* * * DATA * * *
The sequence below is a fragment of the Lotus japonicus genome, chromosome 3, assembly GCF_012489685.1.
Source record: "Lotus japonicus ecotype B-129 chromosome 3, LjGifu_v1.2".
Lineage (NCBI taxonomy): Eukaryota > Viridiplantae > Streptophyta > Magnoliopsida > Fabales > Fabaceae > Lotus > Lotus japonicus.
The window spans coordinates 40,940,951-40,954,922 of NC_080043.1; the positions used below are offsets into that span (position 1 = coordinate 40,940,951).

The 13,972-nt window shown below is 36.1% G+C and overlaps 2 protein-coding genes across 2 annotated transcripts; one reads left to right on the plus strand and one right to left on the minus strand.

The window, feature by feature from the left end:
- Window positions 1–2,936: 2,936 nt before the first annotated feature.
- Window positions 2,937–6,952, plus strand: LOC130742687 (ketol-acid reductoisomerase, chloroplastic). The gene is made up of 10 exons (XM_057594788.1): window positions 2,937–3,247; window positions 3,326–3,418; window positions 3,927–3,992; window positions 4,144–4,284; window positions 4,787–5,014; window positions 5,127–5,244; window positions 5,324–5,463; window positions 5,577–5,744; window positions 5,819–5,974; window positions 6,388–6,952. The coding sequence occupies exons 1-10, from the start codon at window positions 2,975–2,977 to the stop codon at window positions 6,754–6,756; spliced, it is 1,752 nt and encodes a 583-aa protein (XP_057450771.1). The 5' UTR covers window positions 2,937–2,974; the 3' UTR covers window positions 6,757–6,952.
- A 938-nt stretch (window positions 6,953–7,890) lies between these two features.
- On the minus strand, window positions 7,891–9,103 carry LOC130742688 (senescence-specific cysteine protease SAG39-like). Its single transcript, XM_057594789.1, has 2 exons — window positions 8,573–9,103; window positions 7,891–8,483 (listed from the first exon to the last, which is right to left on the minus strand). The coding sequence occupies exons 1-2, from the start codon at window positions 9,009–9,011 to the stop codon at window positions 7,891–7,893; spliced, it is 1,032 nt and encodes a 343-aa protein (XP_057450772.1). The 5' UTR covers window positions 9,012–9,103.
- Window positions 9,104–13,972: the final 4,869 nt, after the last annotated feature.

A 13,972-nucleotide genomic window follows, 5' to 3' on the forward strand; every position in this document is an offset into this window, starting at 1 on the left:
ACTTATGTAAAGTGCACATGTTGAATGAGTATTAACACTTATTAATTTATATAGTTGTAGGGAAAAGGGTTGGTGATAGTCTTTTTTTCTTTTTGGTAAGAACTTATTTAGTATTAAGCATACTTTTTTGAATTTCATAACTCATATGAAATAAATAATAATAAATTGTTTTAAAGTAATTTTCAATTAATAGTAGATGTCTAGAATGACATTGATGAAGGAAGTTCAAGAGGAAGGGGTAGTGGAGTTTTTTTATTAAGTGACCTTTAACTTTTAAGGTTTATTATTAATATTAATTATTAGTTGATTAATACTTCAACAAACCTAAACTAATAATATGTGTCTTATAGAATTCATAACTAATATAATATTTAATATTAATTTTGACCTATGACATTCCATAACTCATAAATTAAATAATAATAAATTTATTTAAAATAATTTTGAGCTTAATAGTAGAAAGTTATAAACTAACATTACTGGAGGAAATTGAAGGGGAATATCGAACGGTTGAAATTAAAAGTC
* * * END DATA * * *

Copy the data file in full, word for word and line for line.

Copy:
The sequence below is a fragment of the Lotus japonicus genome, chromosome 3, assembly GCF_012489685.1.
Source record: "Lotus japonicus ecotype B-129 chromosome 3, LjGifu_v1.2".
Lineage (NCBI taxonomy): Eukaryota > Viridiplantae > Streptophyta > Magnoliopsida > Fabales > Fabaceae > Lotus > Lotus japonicus.
The window spans coordinates 40,940,951-40,954,922 of NC_080043.1; the positions used below are offsets into that span (position 1 = coordinate 40,940,951).

The 13,972-nt window shown below is 36.1% G+C and overlaps 2 protein-coding genes across 2 annotated transcripts; one reads left to right on the plus strand and one right to left on the minus strand.

The window, feature by feature from the left end:
- Window positions 1–2,936: 2,936 nt before the first annotated feature.
- Window positions 2,937–6,952, plus strand: LOC130742687 (ketol-acid reductoisomerase, chloroplastic). The gene is made up of 10 exons (XM_057594788.1): window positions 2,937–3,247; window positions 3,326–3,418; window positions 3,927–3,992; window positions 4,144–4,284; window positions 4,787–5,014; window positions 5,127–5,244; window positions 5,324–5,463; window positions 5,577–5,744; window positions 5,819–5,974; window positions 6,388–6,952. The coding sequence occupies exons 1-10, from the start codon at window positions 2,975–2,977 to the stop codon at window positions 6,754–6,756; spliced, it is 1,752 nt and encodes a 583-aa protein (XP_057450771.1). The 5' UTR covers window positions 2,937–2,974; the 3' UTR covers window positions 6,757–6,952.
- A 938-nt stretch (window positions 6,953–7,890) lies between these two features.
- On the minus strand, window positions 7,891–9,103 carry LOC130742688 (senescence-specific cysteine protease SAG39-like). Its single transcript, XM_057594789.1, has 2 exons — window positions 8,573–9,103; window positions 7,891–8,483 (listed from the first exon to the last, which is right to left on the minus strand). The coding sequence occupies exons 1-2, from the start codon at window positions 9,009–9,011 to the stop codon at window positions 7,891–7,893; spliced, it is 1,032 nt and encodes a 343-aa protein (XP_057450772.1). The 5' UTR covers window positions 9,012–9,103.
- Window positions 9,104–13,972: the final 4,869 nt, after the last annotated feature.

A 13,972-nucleotide genomic window follows, 5' to 3' on the forward strand; every position in this document is an offset into this window, starting at 1 on the left:
ACTTATGTAAAGTGCACATGTTGAATGAGTATTAACACTTATTAATTTATATAGTTGTAGGGAAAAGGGTTGGTGATAGTCTTTTTTTCTTTTTGGTAAGAACTTATTTAGTATTAAGCATACTTTTTTGAATTTCATAACTCATATGAAATAAATAATAATAAATTGTTTTAAAGTAATTTTCAATTAATAGTAGATGTCTAGAATGACATTGATGAAGGAAGTTCAAGAGGAAGGGGTAGTGGAGTTTTTTTATTAAGTGACCTTTAACTTTTAAGGTTTATTATTAATATTAATTATTAGTTGATTAATACTTCAACAAACCTAAACTAATAATATGTGTCTTATAGAATTCATAACTAATATAATATTTAATATTAATTTTGACCTATGACATTCCATAACTCATAAATTAAATAATAATAAATTTATTTAAAATAATTTTGAGCTTAATAGTAGAAAGTTATAAACTAACATTACTGGAGGAAATTGAAGGGGAATATCGAACGGTTGAAATTAAAAGTC